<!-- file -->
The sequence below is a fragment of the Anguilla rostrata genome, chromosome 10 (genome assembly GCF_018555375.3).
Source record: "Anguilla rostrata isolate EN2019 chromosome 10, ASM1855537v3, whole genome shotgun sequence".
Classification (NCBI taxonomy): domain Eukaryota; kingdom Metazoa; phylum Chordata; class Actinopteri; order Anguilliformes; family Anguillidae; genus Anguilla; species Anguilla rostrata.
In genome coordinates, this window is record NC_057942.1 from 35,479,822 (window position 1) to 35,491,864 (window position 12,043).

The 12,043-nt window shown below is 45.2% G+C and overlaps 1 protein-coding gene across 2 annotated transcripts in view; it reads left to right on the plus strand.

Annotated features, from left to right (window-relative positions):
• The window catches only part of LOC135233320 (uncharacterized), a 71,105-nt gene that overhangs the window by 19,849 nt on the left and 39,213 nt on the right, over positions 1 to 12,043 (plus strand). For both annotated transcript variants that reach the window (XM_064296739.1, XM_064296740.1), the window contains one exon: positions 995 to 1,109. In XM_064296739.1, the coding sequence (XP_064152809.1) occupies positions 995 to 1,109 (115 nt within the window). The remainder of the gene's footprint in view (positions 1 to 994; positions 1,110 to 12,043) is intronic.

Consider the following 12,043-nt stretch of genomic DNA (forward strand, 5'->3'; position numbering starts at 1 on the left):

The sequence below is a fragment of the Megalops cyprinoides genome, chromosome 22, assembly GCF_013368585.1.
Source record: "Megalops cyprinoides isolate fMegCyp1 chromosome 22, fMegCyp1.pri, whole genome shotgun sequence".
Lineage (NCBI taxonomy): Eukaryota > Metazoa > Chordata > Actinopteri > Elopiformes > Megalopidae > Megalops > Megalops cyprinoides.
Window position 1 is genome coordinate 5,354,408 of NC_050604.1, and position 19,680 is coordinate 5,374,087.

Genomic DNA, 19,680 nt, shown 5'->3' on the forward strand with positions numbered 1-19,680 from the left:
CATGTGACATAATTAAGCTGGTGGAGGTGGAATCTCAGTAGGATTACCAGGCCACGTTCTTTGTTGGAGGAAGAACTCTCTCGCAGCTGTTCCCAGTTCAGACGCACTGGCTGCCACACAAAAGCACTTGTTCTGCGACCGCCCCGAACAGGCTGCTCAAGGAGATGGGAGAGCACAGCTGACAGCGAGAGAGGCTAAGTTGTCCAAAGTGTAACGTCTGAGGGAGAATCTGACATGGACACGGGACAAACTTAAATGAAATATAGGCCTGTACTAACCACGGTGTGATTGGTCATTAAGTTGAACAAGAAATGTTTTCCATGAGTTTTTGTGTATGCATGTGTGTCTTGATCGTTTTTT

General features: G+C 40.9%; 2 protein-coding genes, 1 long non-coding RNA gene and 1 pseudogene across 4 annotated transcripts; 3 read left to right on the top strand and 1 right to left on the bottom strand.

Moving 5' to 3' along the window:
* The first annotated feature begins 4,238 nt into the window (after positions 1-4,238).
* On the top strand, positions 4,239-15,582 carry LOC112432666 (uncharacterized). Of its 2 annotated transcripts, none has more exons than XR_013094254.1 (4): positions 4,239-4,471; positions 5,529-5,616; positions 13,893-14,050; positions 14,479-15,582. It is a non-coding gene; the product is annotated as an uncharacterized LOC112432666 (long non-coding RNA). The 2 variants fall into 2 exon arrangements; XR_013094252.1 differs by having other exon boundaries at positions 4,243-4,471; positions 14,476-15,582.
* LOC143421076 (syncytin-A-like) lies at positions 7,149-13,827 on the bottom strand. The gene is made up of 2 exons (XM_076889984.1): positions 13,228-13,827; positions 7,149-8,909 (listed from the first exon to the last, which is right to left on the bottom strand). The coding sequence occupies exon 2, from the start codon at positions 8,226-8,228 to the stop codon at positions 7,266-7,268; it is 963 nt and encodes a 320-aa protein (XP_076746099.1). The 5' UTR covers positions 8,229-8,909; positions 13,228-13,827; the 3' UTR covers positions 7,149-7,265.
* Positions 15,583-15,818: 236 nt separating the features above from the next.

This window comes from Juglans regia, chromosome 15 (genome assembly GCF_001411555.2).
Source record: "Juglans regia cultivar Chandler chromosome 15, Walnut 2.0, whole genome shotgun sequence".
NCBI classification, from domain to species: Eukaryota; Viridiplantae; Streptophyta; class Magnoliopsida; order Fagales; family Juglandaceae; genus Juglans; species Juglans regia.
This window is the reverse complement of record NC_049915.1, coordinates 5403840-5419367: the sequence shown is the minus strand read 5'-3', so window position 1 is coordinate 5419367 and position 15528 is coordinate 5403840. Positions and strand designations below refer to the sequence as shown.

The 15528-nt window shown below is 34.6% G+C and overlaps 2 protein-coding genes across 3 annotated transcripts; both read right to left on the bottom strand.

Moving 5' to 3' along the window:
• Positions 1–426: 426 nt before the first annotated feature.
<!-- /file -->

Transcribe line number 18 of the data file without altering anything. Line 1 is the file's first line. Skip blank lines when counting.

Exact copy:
* On the top strand, positions 4,239-15,582 carry LOC112432666 (uncharacterized). Of its 2 annotated transcripts, none has more exons than XR_013094254.1 (4): positions 4,239-4,471; positions 5,529-5,616; positions 13,893-14,050; positions 14,479-15,582. It is a non-coding gene; the product is annotated as an uncharacterized LOC112432666 (long non-coding RNA). The 2 variants fall into 2 exon arrangements; XR_013094252.1 differs by having other exon boundaries at positions 4,243-4,471; positions 14,476-15,582.